6 Ways Mental Healthcare Could Improve in the Near Future

Stephen Smith
people with smartphones standing together while waiting on a train
people with smartphones standing together while waiting on a train

As the founder and CEO of nOCD, a mobile app for treating obsessive-compulsive disorder (OCD), I’m often asked about the future of mental healthcare. Some of the most common questions are: Will mental health therapy one day become affordable for me? How do you think technology will change the delivery of mental health treatment? Does having a mental health issue mean I’ll never be successful? These are important questions, and by looking at certain trends in mental healthcare right now we can begin to get answers. While gaining invaluable experience scaling my mental health technology company and learning a lot about the industry, I developed the following beliefs about the future of mental health treatment:

1. People will be able to get clinically effective mental healthcare for free or nearly free, as a result of big data collection.

Clinically effective mental health treatment software now has the capability to collect massive amounts of anonymized big data on patient behavior, which is extremely valuable to companies looking to enhance mental health research in order to help patients long term. Software companies are thus incentivized to offer free or low-cost treatment solutions because they get better data when more people use their applications. It’s a win for the patient looking to improve, a win for the software company looking to grow and help patients improve in the short-term, and a win for the industry company looking to improve patient care for the long-term.

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2. Virtual Reality (VR) will help make teletherapy more productive.

Licensed mental health clinicians will be able to create VR environments particular to each of their patient’s needs. For example, a patient with post-traumatic stress disorder (PTSD) or OCD could practice exposure therapy more effectively by putting on a VR headset in a therapy session (or in their living room between sessions) and exposing themselves to whatever causes them anxiety.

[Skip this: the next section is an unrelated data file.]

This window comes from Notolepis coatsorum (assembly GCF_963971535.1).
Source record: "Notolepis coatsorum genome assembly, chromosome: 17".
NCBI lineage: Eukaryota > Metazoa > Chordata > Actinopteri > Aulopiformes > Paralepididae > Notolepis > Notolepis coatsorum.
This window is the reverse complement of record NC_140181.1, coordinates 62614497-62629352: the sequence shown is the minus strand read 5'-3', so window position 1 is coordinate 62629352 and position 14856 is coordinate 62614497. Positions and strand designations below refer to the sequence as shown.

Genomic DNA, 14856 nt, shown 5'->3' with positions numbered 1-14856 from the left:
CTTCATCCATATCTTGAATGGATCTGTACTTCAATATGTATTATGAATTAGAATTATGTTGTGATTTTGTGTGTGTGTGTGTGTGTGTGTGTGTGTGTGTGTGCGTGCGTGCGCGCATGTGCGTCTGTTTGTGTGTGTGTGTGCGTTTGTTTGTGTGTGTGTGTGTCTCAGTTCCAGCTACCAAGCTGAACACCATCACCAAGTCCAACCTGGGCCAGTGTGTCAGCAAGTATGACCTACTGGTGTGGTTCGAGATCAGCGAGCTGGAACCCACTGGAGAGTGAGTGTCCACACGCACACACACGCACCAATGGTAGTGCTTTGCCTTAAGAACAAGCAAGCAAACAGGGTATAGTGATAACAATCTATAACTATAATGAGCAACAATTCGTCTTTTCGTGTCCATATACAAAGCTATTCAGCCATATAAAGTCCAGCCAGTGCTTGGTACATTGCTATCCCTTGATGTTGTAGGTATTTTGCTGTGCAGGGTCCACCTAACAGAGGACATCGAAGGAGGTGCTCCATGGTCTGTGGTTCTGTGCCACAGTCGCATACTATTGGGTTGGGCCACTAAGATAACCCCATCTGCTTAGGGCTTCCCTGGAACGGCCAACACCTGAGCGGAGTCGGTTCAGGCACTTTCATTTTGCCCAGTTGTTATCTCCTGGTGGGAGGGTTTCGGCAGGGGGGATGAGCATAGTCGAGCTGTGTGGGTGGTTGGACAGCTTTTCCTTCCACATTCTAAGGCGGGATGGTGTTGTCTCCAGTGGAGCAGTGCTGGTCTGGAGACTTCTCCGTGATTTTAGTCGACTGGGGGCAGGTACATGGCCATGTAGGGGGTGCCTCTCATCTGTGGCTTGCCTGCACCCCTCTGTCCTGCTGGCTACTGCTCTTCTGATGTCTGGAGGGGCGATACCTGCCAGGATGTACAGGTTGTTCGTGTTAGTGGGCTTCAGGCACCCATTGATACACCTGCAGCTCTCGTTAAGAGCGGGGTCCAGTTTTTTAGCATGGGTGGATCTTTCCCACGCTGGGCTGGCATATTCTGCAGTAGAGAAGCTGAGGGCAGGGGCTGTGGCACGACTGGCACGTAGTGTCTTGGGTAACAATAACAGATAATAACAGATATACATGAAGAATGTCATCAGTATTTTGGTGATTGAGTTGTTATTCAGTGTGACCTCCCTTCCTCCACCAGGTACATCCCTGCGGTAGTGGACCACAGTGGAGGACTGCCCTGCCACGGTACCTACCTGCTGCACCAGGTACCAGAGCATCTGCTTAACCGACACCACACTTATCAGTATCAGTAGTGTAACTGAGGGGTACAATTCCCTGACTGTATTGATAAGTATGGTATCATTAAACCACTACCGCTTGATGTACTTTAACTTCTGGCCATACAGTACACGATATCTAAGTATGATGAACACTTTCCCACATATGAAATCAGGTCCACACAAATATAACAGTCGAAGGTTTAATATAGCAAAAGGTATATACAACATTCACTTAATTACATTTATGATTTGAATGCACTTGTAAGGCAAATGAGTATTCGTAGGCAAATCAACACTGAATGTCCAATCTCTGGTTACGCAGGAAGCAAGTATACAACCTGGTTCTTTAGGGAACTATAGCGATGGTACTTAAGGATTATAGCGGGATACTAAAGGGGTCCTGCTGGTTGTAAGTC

3. Licensed peer supporters will have greater utility.

To give effective care, mental health clinicians have to jump over many hurdles. For example, most clinicians can only treat patients within their own state, which makes teletherapy challenging. However, with the increase in nationally recognized licensed peer supporters, clinicians will be able to see more patients in less time because peer supporters can help their patients in-between therapy sessions.

4. Social media will destigmatize mental health.

As exponentially more information about mental health is disseminated through social media, people will naturally begin to understand it is “OK to not be OK.” Given that seemingly everyone is on social media today, people will be constantly exposed to vivid content that helps destigmatize mental healthcare. And more people who’ve managed a mental health condition while being successful will come forward to share their stories.

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5. Better medication will become available.

People will be able to get better medication with fewer side effects because pharmaceutical companies, contract research organizations and academic institutions will be incentivized to do more research. The psychiatric pharmacology market is growing exponentially, and independent mental health data companies are quickly reducing the pharmaceutical industry’s research and development costs. So, in the future, this market will become more widely accessible.

6. Apps will be prescribed like medication by clinicians.

Given the utility of smartphones, many people now spend the majority of their free time online. As a result, many mental health treatment applications are being developed to help patients receive effective care on the go. Significant research is currently being conducted on the efficaciousness of mobile applications in treating mental health, and clinicians will soon have many reasons to incorporate them as tools in their treatment plans.

With all this in the works, don’t give up hope. The future is bright!

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